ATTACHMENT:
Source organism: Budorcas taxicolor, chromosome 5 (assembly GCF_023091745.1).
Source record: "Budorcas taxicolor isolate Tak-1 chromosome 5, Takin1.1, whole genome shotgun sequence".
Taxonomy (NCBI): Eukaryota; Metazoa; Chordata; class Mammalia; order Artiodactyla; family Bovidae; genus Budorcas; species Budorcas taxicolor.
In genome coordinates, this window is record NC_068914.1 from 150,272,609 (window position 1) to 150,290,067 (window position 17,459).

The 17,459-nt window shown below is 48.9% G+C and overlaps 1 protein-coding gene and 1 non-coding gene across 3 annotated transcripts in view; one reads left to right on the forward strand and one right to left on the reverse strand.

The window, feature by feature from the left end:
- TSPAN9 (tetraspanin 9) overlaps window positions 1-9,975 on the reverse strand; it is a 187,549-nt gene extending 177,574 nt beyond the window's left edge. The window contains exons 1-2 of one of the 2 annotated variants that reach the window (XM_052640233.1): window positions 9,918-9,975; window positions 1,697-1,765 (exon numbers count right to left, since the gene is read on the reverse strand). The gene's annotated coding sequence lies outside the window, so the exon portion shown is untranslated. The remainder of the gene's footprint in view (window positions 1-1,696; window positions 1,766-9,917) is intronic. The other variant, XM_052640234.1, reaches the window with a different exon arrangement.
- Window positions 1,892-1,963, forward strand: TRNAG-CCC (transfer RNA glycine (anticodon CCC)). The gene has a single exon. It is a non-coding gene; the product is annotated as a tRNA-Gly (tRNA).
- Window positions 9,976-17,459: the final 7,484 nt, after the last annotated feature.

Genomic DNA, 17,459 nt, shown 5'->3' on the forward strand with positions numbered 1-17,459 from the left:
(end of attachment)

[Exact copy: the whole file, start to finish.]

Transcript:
Source organism: Budorcas taxicolor, chromosome 5 (assembly GCF_023091745.1).
Source record: "Budorcas taxicolor isolate Tak-1 chromosome 5, Takin1.1, whole genome shotgun sequence".
Taxonomy (NCBI): Eukaryota; Metazoa; Chordata; class Mammalia; order Artiodactyla; family Bovidae; genus Budorcas; species Budorcas taxicolor.
In genome coordinates, this window is record NC_068914.1 from 150,272,609 (window position 1) to 150,290,067 (window position 17,459).

The 17,459-nt window shown below is 48.9% G+C and overlaps 1 protein-coding gene and 1 non-coding gene across 3 annotated transcripts in view; one reads left to right on the forward strand and one right to left on the reverse strand.

The window, feature by feature from the left end:
- TSPAN9 (tetraspanin 9) overlaps window positions 1-9,975 on the reverse strand; it is a 187,549-nt gene extending 177,574 nt beyond the window's left edge. The window contains exons 1-2 of one of the 2 annotated variants that reach the window (XM_052640233.1): window positions 9,918-9,975; window positions 1,697-1,765 (exon numbers count right to left, since the gene is read on the reverse strand). The gene's annotated coding sequence lies outside the window, so the exon portion shown is untranslated. The remainder of the gene's footprint in view (window positions 1-1,696; window positions 1,766-9,917) is intronic. The other variant, XM_052640234.1, reaches the window with a different exon arrangement.
- Window positions 1,892-1,963, forward strand: TRNAG-CCC (transfer RNA glycine (anticodon CCC)). The gene has a single exon. It is a non-coding gene; the product is annotated as a tRNA-Gly (tRNA).
- Window positions 9,976-17,459: the final 7,484 nt, after the last annotated feature.

Genomic DNA, 17,459 nt, shown 5'->3' on the forward strand with positions numbered 1-17,459 from the left: